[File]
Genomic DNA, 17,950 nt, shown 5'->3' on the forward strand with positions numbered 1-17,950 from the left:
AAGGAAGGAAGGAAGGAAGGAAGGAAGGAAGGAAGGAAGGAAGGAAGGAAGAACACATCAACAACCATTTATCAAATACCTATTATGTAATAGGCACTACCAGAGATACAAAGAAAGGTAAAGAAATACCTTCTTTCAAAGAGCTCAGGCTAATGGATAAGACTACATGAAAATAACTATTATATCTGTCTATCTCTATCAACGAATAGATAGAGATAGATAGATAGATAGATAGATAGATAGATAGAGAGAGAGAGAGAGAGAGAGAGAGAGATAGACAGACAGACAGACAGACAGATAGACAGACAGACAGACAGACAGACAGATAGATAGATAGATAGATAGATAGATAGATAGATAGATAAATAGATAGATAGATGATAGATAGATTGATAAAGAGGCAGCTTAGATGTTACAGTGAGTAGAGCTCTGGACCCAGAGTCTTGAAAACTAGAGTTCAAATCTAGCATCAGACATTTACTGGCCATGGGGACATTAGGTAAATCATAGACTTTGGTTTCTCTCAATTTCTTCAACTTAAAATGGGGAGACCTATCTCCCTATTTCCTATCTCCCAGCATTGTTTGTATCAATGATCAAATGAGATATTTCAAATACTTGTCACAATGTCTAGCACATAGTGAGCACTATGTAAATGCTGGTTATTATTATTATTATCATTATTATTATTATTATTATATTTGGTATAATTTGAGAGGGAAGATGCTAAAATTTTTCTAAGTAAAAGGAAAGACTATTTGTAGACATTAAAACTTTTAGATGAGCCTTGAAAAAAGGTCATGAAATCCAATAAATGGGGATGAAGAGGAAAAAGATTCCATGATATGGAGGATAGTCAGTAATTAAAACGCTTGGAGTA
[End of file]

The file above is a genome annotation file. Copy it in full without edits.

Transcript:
Genomic DNA, 17,950 nt, shown 5'->3' on the forward strand with positions numbered 1-17,950 from the left:
AAGGAAGGAAGGAAGGAAGGAAGGAAGGAAGGAAGGAAGGAAGGAAGGAAGAACACATCAACAACCATTTATCAAATACCTATTATGTAATAGGCACTACCAGAGATACAAAGAAAGGTAAAGAAATACCTTCTTTCAAAGAGCTCAGGCTAATGGATAAGACTACATGAAAATAACTATTATATCTGTCTATCTCTATCAACGAATAGATAGAGATAGATAGATAGATAGATAGATAGATAGATAGAGAGAGAGAGAGAGAGAGAGAGAGAGATAGACAGACAGACAGACAGACAGATAGACAGACAGACAGACAGACAGACAGATAGATAGATAGATAGATAGATAGATAGATAGATAGATAAATAGATAGATAGATGATAGATAGATTGATAAAGAGGCAGCTTAGATGTTACAGTGAGTAGAGCTCTGGACCCAGAGTCTTGAAAACTAGAGTTCAAATCTAGCATCAGACATTTACTGGCCATGGGGACATTAGGTAAATCATAGACTTTGGTTTCTCTCAATTTCTTCAACTTAAAATGGGGAGACCTATCTCCCTATTTCCTATCTCCCAGCATTGTTTGTATCAATGATCAAATGAGATATTTCAAATACTTGTCACAATGTCTAGCACATAGTGAGCACTATGTAAATGCTGGTTATTATTATTATTATCATTATTATTATTATTATTATATTTGGTATAATTTGAGAGGGAAGATGCTAAAATTTTTCTAAGTAAAAGGAAAGACTATTTGTAGACATTAAAACTTTTAGATGAGCCTTGAAAAAAGGTCATGAAATCCAATAAATGGGGATGAAGAGGAAAAAGATTCCATGATATGGAGGATAGTCAGTAATTAAAACGCTTGGAGTA